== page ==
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Gout and Crystal Arthropathies 

Gout and Crystal Arthropathies
Gout and Crystal Arthropathies

Lorna Clarson

and Edward Roddy

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date: 25 June 2022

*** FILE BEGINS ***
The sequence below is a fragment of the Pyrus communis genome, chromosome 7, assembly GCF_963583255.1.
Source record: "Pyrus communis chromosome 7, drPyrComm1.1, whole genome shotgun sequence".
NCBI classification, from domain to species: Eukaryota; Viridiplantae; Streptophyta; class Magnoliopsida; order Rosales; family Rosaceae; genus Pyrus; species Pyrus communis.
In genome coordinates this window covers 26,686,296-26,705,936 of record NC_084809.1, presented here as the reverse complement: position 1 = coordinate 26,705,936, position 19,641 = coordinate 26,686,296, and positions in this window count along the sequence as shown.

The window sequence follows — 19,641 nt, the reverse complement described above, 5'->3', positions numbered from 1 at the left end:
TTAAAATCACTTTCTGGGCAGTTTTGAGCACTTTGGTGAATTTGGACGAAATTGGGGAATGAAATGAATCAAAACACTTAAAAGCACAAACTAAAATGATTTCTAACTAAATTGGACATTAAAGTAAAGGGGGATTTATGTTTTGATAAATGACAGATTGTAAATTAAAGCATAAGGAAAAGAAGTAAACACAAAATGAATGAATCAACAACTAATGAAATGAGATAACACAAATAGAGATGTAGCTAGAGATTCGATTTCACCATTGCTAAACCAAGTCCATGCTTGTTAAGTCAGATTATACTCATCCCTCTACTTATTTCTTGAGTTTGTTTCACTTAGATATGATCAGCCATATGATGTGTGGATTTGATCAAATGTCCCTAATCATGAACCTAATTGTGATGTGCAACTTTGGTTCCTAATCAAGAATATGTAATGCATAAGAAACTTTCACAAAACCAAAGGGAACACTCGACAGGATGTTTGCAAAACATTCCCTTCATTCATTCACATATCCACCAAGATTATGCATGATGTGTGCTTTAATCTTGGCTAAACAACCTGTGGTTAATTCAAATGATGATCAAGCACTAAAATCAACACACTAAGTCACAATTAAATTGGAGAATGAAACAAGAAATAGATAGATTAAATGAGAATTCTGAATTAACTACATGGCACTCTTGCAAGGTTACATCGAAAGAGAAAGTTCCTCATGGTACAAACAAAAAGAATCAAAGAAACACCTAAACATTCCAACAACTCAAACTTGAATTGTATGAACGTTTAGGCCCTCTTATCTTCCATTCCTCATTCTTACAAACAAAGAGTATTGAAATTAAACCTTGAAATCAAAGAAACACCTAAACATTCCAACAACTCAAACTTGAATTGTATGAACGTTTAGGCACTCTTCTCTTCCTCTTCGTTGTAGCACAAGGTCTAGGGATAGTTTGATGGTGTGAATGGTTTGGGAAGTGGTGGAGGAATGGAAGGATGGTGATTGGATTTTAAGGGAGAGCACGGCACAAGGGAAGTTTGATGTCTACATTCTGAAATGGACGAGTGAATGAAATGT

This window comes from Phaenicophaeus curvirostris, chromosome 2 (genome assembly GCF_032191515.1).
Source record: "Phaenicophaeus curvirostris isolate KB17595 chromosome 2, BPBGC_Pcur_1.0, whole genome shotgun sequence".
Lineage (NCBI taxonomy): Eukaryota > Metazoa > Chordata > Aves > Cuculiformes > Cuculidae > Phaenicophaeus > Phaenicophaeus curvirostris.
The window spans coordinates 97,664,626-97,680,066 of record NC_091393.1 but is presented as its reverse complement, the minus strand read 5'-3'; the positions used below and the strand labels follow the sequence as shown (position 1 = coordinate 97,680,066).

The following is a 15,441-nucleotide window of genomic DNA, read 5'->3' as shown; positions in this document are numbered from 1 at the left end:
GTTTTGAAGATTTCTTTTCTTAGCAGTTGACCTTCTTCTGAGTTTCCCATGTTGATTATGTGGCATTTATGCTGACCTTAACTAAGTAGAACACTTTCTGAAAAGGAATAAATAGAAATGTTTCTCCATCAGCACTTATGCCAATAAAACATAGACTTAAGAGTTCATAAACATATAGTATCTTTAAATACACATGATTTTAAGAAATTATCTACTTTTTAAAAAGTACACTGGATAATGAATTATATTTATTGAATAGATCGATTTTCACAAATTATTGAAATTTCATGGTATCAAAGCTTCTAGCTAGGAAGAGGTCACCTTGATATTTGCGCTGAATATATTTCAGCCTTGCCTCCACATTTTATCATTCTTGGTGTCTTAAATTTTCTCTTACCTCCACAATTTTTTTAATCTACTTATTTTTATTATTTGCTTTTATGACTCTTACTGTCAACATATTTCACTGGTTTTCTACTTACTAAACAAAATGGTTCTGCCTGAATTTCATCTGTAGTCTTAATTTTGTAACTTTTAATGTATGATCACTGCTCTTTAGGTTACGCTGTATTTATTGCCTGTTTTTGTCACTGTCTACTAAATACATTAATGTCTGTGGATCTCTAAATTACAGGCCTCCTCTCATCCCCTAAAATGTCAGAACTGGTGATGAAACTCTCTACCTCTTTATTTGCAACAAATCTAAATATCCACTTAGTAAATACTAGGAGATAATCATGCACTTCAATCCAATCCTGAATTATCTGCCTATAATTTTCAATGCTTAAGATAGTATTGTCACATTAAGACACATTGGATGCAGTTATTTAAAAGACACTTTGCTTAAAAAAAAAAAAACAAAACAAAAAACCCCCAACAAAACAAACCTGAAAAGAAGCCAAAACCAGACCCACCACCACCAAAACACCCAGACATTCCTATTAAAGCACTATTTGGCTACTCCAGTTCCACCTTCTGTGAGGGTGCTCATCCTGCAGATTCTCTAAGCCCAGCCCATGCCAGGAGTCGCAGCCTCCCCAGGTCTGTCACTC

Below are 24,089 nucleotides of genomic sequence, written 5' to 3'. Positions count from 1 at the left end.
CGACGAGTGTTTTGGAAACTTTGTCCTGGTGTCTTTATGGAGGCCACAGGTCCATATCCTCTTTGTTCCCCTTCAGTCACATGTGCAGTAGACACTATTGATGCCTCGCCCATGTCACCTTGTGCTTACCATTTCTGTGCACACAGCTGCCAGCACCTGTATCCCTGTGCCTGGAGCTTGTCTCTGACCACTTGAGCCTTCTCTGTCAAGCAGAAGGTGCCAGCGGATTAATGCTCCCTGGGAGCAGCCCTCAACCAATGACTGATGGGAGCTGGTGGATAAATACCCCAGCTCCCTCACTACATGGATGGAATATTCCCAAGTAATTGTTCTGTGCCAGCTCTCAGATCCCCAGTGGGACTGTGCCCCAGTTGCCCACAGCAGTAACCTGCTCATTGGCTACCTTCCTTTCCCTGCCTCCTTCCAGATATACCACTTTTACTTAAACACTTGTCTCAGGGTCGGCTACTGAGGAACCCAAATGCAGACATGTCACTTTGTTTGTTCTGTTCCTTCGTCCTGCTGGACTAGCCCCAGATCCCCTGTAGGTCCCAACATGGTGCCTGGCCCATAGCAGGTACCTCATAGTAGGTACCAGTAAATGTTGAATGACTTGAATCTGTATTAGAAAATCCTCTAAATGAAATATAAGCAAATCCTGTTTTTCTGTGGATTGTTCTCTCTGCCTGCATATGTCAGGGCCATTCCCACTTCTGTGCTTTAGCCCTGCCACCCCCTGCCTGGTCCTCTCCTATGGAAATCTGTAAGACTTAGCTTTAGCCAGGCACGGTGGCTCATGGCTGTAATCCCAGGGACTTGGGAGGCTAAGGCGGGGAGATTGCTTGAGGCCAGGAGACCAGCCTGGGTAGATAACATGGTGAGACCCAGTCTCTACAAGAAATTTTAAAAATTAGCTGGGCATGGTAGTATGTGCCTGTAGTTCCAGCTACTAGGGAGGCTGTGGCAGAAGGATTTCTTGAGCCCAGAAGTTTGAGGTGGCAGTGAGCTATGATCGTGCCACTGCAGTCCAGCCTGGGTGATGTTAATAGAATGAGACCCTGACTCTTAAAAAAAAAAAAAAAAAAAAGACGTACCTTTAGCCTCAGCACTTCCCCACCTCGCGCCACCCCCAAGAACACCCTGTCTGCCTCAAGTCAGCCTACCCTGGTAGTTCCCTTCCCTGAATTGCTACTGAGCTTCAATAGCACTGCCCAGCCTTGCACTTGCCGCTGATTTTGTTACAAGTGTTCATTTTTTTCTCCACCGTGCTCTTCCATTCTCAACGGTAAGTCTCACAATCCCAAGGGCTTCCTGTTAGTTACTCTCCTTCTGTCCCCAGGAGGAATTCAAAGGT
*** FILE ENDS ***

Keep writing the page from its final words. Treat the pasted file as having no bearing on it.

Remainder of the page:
Gout was first described by Hippocrates in the 5th century BC, as the ‘arthritis of the rich’, although archaeologists identified deposits of uric acid in the joints of mummified Egyptians dating back approximately 4,000 years. It was not until the 1800s that Sir Alfred Garrod differentiated gouty arthritis using the presence of serum hyperuricaemia and later suggested that hyperuricaemia could be controlled by limiting dietary intake of purines. Salicylates were used as uricosurics in the 1800s but were later replaced by other drugs. These were superseded by allopurinol in the 1960s, with the only widely available alternative to allopurinol introduced in 2005. Work continues with uricase treatments and interleukin receptor antagonists but these are not yet in common usage. Deposition of calcium pyrophosphate crystals is a common age-related phenomenon. The papers in this chapter report findings which made a substantial contribution to either the understanding or management of crystal arthropathies.

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